In contrast, Seward’s supposed poetic preceptor, Darwin, who used neo-classical diction to celebrate the glories of the natural world, also uses then to offer positive visions of the effects of a new mechanized world. (On this subject see also Foster’s ‘Poetry and the Steam Engine’ in his ‘Erasmus Darwin’s Poetry’ on the Victorian Web):
Soon shall thy arm, UNCONQUER'D STEAM! afar
Drag the slow barge, or drive the rapid car;
Or on wide-waving wings expanded bear
The flying-chariot through the fields of air.
Fair crews triumphant, leaning from above,
Shall wave their fluttering kerchiefs as they move;
Or warrior-bands alarm the gaping crowd,
And armies shrink beneath the shadowy cloud. [Canto I: lines 289-96]
Darwin’s celebratory and prescient military images push us towards an industrial rather than a pastoral idyll, such as the one whose destruction Seward’s poem mourns. He envisages nothing but triumphs, technological and military, for he envisages a future of steam-powered transportation, which will bring steam-powered ships, automobiles, and airplanes. Like many in the late-nineteenth and early twentieth centuries, he naively thinks that airplanes will bring only the “fair crews” of flying chariots waving at crowds below and airborne “warrior-bands” that terrorize, rather than bomb (and obliterate) troops below.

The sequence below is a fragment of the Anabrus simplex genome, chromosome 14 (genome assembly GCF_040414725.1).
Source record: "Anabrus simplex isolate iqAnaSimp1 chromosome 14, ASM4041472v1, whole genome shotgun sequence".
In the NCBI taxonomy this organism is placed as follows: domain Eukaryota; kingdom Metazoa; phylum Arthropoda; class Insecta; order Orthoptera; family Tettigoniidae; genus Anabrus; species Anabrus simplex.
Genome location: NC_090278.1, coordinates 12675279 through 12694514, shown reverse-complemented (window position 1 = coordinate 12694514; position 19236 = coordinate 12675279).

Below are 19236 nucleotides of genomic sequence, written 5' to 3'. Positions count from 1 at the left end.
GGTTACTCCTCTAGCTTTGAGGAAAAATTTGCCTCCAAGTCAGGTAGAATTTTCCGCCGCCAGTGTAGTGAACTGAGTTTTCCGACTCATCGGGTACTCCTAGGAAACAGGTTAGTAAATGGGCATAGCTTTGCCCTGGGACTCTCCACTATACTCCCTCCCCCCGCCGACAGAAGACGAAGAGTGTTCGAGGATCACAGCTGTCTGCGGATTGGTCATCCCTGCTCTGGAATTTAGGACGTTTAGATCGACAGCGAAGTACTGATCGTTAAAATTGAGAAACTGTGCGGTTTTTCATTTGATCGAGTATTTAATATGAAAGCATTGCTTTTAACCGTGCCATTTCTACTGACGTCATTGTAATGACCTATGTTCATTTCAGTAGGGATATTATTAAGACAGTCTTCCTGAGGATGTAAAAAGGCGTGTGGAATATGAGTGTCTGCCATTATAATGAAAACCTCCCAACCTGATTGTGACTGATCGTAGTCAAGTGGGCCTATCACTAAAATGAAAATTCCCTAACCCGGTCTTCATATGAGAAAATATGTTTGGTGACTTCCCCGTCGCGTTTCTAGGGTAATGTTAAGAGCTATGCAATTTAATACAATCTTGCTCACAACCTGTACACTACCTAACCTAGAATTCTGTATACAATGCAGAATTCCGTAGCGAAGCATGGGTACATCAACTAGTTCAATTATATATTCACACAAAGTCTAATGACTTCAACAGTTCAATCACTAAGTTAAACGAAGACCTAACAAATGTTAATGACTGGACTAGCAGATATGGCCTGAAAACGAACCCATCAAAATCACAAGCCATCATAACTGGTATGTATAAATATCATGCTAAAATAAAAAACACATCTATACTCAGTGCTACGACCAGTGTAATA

Although the details of his description are so traditionally poetic (‘flying-chariot’, ‘wide-waving wings’, ‘fluttering kerchiefs’), Seward’s images are uncompromisingly harsh. The industrial noise ‘Drowns the wild woodland song’, the forges produce’ black sulphurous air’, which spreads ‘like funeral crape’ over the green fields, pollutes the air and stains the waters. Her work is reminiscent of Blake, but we have to wait for the likes of Carlyle and Ruskin who ‘forge’ a language for dealing with the impact of industrialization.
Perhaps the difference between the two poets and their poems lies in the fact that he was celebrating a revolution to which he and his colleagues in the Birmingham Lunar Society contributed very significantly. Darwin, who had helped found the Society, which was a powerhouse of ideas in the early days of the Industrial Revolution that promoted research and experimentation in the rapidly industrializing English West Midlands. He celebrated the positive results of industrialization; she pointed out what it was doing to landscape and environment.
The contrast between the neo-classical images and the modern references to Colebrookdale’s new iron works are reminiscent of Arthur Young’s observations in so far as another essentially-eighteenth century, not Romantic, sensibility confronts a phenomenon to which neo-classical idioms in his case are inadequate.
- Erasmus Darwin’s Poetry
- Classical Mythology and Modern Science in Erasmus Darwin's Poetry — the example of Hercules
- Pillars of Flame and Smoke at Ironbridge
Darwin, Erasmus. The Loves of The Plants London: J. Johnson, 1789.
Darwin, Erasmus. The Botanic Garden, Part One, The Economy of Vegetation London: J. Johnson, 1791.
Darwin, Erasmus. The Temple of Nature (1803) (originally The Origins of Society). London: J. Johnson, 1803
Seward, Anna. Original Sonnets on Various Subjects and Odes Paraphrased from Horace. London: G. Sael, 1999.
Uglow, Jenny. The Lunar Men: The Friends Who Made The Future: London: Faber and Faber, 2002.
Last modified 23 August 2018